"I have consciously not consumed a lot of science fiction, because I was afraid I could be influenced by it," he said. "I saw my lack of background as a strength."

The show premiered on Sweden's public broadcaster SVT in 2012 and has run two seasons. Lundström said production costs are high and though he's working on a third season, he has faced difficulty in finding financing.

The same fine line between humans and hubots that sparked Lundström's interest became a challenge for the actors.

Those playing hubots have won praise but it was surprisingly exhausting, said Lisette Pagler who portrays Mimi, one of the more developed robots in Real Humans.

"We had to deal with tiny, tiny nuances," she said. "If it was too machine-like, the dialogue became uninteresting, and if it was too human, we were not credible as robots.

Mime artists were brought in to teach them how to control their movements.

We "didn't realise how frustrating it can be to remove all the human tics we have, to control them all the time. You need to be aware of when you blink, you can't scratch yourself, you can't make quick movements.

"I had never been so mentally tired after doing so little physical effort," she said.

"Sometimes we modified their voices, but it was mainly little noises and sounds and ticks which were really helpful in creating the illusion," Lundström said.

His team interviewed a robotics researcher at Stockholm's prestigious Royal Institute of Technology for help, but "we couldn't use any of it."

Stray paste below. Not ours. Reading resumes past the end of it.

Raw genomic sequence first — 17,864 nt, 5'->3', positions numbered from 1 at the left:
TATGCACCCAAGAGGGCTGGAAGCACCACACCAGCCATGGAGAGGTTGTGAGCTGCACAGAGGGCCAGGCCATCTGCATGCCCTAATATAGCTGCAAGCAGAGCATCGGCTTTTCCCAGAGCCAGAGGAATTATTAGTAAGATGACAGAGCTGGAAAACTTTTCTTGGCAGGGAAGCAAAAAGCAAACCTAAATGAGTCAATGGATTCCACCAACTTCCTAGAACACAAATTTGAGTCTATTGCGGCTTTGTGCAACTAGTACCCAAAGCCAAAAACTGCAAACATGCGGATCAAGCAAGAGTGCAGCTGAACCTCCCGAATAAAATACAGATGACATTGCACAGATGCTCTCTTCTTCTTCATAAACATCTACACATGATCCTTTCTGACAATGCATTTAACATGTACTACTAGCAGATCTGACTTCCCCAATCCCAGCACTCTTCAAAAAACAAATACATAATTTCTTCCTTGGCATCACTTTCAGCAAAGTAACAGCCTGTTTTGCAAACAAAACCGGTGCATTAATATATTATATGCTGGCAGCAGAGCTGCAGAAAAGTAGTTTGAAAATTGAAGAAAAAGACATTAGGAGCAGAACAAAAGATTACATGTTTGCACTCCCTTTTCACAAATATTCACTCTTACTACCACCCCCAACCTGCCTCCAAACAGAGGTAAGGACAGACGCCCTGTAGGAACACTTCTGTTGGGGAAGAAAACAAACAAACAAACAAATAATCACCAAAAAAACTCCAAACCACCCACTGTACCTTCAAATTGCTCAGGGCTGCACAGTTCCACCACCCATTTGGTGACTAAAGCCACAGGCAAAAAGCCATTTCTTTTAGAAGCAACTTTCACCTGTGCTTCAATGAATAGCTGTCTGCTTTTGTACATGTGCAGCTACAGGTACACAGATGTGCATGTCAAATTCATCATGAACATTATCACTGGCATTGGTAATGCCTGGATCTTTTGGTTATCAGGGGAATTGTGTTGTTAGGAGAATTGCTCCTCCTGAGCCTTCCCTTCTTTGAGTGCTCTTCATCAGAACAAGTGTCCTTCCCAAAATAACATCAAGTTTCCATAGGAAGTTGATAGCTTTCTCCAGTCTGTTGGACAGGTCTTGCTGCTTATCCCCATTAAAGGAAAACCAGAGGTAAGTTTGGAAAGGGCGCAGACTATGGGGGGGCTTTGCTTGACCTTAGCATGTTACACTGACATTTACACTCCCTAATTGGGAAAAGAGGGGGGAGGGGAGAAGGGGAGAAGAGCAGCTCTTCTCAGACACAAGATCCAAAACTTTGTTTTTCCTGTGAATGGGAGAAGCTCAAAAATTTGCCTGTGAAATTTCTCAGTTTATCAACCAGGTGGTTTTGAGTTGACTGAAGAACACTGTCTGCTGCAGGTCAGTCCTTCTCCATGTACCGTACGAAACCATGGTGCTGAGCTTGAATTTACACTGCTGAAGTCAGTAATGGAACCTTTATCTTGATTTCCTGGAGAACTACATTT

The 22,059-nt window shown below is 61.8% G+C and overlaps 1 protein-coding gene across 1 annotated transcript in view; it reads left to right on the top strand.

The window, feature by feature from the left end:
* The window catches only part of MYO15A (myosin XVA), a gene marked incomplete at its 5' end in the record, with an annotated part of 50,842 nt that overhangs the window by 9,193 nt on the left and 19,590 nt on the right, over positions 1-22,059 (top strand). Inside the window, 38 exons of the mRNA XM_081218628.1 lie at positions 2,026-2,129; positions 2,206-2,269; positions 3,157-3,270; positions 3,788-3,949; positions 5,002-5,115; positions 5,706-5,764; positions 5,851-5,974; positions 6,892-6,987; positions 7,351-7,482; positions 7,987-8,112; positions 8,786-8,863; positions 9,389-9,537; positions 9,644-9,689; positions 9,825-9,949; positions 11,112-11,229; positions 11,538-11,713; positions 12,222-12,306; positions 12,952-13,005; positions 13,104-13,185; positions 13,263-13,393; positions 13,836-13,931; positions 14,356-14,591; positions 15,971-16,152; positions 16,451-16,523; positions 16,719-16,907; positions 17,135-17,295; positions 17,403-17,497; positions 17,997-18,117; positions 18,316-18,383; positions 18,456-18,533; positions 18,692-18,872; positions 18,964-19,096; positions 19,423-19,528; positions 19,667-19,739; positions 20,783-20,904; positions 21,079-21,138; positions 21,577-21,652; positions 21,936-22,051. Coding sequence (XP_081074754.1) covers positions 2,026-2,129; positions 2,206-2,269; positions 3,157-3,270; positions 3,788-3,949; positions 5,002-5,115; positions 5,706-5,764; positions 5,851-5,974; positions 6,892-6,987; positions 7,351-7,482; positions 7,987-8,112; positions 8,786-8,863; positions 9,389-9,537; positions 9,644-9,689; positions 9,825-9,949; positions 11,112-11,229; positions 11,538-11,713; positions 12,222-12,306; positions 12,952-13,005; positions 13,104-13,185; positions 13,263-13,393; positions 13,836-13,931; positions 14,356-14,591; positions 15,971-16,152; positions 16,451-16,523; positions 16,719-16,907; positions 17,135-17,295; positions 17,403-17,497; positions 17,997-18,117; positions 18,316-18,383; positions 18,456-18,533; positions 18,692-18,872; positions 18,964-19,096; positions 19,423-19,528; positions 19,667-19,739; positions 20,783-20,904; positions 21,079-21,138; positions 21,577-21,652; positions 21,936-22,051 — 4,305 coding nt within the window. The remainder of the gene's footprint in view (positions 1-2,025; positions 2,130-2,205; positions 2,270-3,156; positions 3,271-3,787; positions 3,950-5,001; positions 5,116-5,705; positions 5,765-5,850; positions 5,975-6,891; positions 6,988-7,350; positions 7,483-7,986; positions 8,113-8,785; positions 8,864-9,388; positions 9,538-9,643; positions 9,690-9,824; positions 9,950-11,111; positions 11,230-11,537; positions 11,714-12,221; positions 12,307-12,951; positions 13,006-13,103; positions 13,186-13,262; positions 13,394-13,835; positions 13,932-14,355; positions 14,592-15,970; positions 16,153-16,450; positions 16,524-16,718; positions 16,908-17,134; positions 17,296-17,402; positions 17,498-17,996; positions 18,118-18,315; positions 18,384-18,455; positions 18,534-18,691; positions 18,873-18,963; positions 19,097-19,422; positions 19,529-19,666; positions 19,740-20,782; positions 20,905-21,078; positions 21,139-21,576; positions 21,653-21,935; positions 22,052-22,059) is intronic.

"Technology hasn't come as far as it had in our series, there is no science to rely on," he said. "We only had our fantasy to imagine what would happen if something like that were invented and began to be sold to people.

"But that's also what made it exciting," he said.

For more stories about Sweden, join us on Facebook and Twitter

AFP/The Local (news@thelocal.se)

Your comments about this article

Today's headlines
Swedish WW2 soldier buried 70 yrs after death
Vetlanda church. Photo: Karin Thuresson

Swedish WW2 soldier buried 70 yrs after death

A Swedish soldier has been buried 70 years after he died fighting with Finland against Soviet troops during World War Two. Remarkably, his sister was still alive to attend the service. READ  

World's first limousine snowplough for hire
Håkan Andersson's limousine snowplough. Photo: Haga Limo

World's first limousine snowplough for hire

A businessman in central Sweden is advertising what he claims is the world’s first Hummer limousine snowplough for hire on Blocket, Sweden’s version of eBay. READ  

Breastmilk drug could fight resistant bacteria

Breastmilk drug could fight resistant bacteria

Swedish researchers may have found a solution to the growing resistance to antibiotics in the most unlikely of places — breastmilk. READ  

Video
Swedish baby wins TV fame in US
A screenshot of Alma and Maja before the collision from America's Funniest Home Videos

Swedish baby wins TV fame in US

A Swedish baby and her King Charles Spaniel scored more than three million views on America’s Funniest Home Videos in just one day, after the baby's father sent a video of the then six-month-old being bowled over by the puppy. READ